A dozen beautiful Black children made their way from backstage to the front of a crowd inside Blue Mark Studios on Atlanta’s westside. Dressed as princes and princes, angels and fairies, Cinderella, even cowboys and cowgirls, the children were living, breathing canvasses, human art.
The artists, Regis and Kahran Bethencourt, the husband and wife duo behind Creative Soul Photography, a Black-owned studio that is creating stunning images of Black children. Commissioned by Disney, invited on national television and radio shows and featured in the pages of newspapers in Atlanta, Creative Soul Photography held a fashion show in honor of their latest book, “Crowned: Magical Folk and Fairytales from the Diaspora”.
Having been released May 23, the book is full of images of Black children in both positive and empowering lights. Kahran once told The Atlanta Voice the idea of positively photographing Black youth was more of a duty than a business plans.
“It’s important for us because we often see so many negative stereotypes of Black youth in the media and we really use our photography and our platform as a way to combat those negative stereotypes,” she said. “These are the stories I feel are not being told, so we use our photography to showcase them.”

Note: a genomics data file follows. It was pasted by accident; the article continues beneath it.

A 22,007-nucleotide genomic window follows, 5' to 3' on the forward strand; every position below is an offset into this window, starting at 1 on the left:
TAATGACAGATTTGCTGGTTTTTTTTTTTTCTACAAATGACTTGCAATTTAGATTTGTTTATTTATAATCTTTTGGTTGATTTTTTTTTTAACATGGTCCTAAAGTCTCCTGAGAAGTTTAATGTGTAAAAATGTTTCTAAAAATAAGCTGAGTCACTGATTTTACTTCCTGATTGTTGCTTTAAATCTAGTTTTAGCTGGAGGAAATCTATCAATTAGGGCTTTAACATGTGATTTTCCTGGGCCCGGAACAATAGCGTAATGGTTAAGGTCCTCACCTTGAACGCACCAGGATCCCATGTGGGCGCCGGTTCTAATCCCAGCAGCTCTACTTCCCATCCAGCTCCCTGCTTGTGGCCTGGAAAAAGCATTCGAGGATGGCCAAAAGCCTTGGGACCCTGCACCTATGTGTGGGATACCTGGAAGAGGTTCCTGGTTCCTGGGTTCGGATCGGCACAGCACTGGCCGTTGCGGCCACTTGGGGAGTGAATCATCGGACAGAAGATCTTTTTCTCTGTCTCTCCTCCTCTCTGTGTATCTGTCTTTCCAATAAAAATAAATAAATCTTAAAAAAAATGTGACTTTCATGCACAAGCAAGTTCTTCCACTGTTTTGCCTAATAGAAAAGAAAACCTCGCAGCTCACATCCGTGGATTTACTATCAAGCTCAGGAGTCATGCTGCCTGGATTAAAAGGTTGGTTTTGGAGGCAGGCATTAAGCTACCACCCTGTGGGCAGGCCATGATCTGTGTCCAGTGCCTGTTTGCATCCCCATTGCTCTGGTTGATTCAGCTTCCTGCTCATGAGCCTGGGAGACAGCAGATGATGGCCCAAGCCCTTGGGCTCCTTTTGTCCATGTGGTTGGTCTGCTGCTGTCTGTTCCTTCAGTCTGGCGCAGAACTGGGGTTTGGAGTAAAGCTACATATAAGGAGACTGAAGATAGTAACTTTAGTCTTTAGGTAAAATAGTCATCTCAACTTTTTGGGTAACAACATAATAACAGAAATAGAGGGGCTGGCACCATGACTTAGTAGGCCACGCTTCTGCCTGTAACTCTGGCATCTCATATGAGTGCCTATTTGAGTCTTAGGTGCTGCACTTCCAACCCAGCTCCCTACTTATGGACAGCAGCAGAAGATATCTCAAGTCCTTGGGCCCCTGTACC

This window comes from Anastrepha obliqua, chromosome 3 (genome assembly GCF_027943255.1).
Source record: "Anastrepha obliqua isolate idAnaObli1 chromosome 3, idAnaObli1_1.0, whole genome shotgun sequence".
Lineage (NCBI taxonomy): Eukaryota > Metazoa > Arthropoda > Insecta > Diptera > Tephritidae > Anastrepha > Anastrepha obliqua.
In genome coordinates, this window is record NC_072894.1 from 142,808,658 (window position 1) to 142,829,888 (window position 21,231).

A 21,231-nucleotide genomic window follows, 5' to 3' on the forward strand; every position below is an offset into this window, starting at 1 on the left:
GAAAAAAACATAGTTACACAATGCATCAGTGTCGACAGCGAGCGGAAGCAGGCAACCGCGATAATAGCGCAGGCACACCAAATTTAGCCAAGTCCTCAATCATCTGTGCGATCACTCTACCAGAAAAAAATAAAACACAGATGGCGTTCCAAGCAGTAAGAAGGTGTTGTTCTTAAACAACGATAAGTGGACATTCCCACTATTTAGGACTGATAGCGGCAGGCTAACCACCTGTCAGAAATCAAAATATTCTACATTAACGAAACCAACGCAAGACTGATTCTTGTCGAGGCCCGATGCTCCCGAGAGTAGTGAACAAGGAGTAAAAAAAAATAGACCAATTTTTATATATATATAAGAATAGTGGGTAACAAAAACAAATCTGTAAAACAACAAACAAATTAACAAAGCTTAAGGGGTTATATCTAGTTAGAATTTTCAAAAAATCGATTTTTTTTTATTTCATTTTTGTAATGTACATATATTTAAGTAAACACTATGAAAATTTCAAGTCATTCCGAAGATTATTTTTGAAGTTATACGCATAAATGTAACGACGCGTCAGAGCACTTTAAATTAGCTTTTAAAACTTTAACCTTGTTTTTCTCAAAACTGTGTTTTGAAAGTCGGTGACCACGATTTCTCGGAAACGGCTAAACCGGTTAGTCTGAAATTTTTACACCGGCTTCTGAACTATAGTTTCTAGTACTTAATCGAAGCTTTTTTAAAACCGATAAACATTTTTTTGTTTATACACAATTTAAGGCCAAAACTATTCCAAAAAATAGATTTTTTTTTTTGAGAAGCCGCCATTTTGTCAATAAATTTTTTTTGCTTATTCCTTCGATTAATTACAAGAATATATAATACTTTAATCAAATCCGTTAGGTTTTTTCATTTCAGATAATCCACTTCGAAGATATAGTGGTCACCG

The show included a performance by young 12-year-old female rapper, Little Essence of Hip-Hop. Her single, “I’m So Fire,” had the crowd calling and responding to the music. A live DJ entertained the crowd in between performances.
At times the models were presented in pairs, one of which looked like twins. One princess wore a pink dress with a crown of what looked candy and donuts. A prince strolled down the aisle dressed in red with a gold crown. Another prince, dressed in a green jacket with gold trim (above) took his turn walking the catwalk. When he got towards the end of his walk, surrounded by people taking photographs, he turned and smiled. A prince in all of his glory.